IDRC, 2016 – 33 pages
This paper takes stock of what we know about women entrepreneurs, the barriers they face, the role of economic and social-cultural factors, what works in supporting women-owned businesses, and where the knowledge gaps are.
- Training programmes can work and have positive impacts on business behaviour, but longer-term and growth impacts are not easily found. In-depth and longer training and mentorship are likely to have larger impacts.
- While addressing constraints to financing is a key priority, finance on its own may not have a large impact on most women-owned businesses.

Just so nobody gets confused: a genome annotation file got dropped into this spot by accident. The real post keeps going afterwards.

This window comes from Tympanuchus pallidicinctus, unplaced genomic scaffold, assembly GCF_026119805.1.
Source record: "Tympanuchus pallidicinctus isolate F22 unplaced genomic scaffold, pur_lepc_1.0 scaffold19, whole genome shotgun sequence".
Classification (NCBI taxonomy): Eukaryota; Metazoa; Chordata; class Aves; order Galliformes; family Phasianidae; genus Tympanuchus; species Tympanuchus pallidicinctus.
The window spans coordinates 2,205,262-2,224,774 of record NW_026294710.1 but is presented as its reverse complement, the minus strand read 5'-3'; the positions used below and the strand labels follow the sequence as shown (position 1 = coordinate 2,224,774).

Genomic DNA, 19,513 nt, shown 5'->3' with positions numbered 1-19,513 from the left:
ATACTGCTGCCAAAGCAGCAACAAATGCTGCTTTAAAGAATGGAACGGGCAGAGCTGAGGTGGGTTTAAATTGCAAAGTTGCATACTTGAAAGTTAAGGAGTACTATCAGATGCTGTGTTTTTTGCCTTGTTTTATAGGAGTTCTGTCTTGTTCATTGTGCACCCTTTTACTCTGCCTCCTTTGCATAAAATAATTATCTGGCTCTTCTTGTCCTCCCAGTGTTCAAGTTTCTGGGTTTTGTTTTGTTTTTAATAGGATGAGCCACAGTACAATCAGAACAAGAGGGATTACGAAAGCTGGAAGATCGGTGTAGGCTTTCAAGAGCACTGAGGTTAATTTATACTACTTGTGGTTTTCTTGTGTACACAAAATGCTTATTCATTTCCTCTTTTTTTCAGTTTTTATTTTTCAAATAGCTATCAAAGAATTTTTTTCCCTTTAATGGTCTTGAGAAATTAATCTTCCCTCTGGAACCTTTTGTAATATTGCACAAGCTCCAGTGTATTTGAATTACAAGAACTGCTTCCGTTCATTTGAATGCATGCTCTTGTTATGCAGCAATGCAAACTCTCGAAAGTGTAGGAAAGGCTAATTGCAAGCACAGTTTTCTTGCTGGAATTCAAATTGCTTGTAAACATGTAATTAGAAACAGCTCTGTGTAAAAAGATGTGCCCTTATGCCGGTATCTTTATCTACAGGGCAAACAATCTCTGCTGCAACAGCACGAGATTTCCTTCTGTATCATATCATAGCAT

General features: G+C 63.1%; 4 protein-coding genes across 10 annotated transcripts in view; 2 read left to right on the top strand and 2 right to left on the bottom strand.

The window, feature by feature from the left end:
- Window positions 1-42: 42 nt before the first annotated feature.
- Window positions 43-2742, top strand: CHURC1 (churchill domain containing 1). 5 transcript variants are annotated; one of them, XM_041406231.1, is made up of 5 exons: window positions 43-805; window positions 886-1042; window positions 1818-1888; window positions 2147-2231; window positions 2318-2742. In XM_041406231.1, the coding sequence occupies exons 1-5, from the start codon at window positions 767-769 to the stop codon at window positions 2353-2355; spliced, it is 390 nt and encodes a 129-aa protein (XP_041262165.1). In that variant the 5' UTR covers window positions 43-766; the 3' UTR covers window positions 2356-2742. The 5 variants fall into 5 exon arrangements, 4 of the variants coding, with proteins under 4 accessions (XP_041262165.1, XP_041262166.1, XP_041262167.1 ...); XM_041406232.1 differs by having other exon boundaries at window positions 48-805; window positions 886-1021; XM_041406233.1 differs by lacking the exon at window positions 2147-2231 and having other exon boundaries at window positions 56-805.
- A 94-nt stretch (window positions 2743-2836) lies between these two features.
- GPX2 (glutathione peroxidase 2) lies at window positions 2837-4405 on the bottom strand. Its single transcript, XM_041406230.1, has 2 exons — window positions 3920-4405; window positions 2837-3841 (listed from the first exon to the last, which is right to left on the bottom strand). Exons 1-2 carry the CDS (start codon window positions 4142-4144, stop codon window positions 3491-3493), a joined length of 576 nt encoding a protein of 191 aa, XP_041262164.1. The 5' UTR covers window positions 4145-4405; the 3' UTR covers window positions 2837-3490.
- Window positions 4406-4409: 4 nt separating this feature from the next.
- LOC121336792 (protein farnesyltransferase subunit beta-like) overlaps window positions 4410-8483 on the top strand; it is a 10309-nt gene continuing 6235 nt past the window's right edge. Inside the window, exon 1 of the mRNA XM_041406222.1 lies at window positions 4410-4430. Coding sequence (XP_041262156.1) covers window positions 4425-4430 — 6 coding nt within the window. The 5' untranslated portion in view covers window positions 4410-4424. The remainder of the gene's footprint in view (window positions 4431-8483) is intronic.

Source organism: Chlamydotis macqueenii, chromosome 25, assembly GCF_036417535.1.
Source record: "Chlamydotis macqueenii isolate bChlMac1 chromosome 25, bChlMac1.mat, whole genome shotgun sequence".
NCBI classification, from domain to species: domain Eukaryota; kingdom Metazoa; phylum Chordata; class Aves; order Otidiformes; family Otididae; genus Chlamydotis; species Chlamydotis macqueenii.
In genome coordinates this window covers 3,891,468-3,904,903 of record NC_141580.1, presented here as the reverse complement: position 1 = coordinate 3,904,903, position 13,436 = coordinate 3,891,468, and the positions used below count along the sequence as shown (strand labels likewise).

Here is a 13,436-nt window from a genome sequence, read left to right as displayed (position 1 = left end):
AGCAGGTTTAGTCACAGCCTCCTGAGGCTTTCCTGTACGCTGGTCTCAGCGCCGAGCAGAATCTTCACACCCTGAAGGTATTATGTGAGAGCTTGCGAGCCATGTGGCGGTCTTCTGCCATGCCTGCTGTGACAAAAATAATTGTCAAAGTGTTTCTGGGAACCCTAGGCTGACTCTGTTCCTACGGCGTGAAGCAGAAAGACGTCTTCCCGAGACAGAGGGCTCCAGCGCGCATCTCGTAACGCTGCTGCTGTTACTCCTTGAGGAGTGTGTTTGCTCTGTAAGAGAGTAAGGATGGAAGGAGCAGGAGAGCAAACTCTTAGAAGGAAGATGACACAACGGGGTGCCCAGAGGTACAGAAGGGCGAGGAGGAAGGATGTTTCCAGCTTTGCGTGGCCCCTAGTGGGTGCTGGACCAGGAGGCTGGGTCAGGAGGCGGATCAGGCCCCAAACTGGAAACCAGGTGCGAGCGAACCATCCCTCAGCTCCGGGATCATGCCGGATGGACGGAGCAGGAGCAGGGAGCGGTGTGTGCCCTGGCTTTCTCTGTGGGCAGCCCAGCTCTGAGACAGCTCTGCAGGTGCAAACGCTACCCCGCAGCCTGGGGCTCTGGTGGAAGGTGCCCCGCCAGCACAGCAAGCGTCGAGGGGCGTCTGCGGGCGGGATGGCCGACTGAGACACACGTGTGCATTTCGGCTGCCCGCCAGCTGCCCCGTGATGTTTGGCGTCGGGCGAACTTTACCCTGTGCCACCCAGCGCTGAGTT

- Access to mobile phones and other technologies, similarly, is a necessary but not sufficient condition. Gender-specific applications can be critical; for example, to allow women to better manage the needs of both business and household investments.
- Women need the legal protection that business registration offers.